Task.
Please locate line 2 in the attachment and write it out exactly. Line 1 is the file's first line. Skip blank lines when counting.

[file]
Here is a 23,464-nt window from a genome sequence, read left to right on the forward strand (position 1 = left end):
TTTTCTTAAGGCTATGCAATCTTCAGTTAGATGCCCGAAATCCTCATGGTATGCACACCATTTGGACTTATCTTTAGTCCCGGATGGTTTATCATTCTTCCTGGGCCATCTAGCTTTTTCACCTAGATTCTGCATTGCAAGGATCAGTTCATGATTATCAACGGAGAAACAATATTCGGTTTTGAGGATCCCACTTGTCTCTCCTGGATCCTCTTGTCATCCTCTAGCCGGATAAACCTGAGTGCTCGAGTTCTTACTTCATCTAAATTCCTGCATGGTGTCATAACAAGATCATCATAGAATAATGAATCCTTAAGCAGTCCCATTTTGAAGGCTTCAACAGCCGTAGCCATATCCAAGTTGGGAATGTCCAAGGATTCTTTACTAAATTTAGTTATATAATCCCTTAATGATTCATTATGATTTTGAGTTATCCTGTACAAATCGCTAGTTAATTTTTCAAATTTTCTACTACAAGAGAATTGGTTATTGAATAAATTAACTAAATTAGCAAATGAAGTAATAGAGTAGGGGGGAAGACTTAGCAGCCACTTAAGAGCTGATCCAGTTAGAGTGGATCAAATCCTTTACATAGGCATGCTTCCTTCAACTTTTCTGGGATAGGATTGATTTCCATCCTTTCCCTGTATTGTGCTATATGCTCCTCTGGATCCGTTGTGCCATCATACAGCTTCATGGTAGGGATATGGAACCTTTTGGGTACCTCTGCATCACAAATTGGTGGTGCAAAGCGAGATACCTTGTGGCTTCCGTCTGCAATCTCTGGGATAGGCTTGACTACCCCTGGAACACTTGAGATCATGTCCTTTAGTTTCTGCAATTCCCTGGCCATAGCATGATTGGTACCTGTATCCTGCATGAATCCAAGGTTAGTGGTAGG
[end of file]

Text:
TTTTCTTAAGGCTATGCAATCTTCAGTTAGATGCCCGAAATCCTCATGGTATGCACACCATTTGGACTTATCTTTAGTCCCGGATGGTTTATCATTCTTCCTGGGCCATCTAGCTTTTTCACCTAGATTCTGCATTGCAAGGATCAGTTCATGATTATCAACGGAGAAACAATATTCGGTTTTGAGGATCCCACTTGTCTCTCCTGGATCCTCTTGTCATCCTCTAGCCGGATAAACCTGAGTGCTCGAGTTCTTACTTCATCTAAATTCCTGCATGGTGTCATAACAAGATCATCATAGAATAATGAATCCTTAAGCAGTCCCATTTTGAAGGCTTCAACAGCCGTAGCCATATCCAAGTTGGGAATGTCCAAGGATTCTTTACTAAATTTAGTTATATAATCCCTTAATGATTCATTATGATTTTGAGTTATCCTGTACAAATCGCTAGTTAATTTTTCAAATTTTCTACTACAAGAGAATTGGTTATTGAATAAATTAACTAAATTAGCAAATGAAGTAATAGAGTAGGGGGGAAGACTTAGCAGCCACTTAAGAGCTGATCCAGTTAGAGTGGATCAAATCCTTTACATAGGCATGCTTCCTTCAACTTTTCTGGGATAGGATTGATTTCCATCCTTTCCCTGTATTGTGCTATATGCTCCTCTGGATCCGTTGTGCCATCATACAGCTTCATGGTAGGGATATGGAACCTTTTGGGTACCTCTGCATCACAAATTGGTGGTGCAAAGCGAGATACCTTGTGGCTTCCGTCTGCAATCTCTGGGATAGGCTTGACTACCCCTGGAACACTTGAGATCATGTCCTTTAGTTTCTGCAATTCCCTGGCCATAGCATGATTGGTACCTGTATCCTGCATGAATCCAAGGTTAGTGGTAGG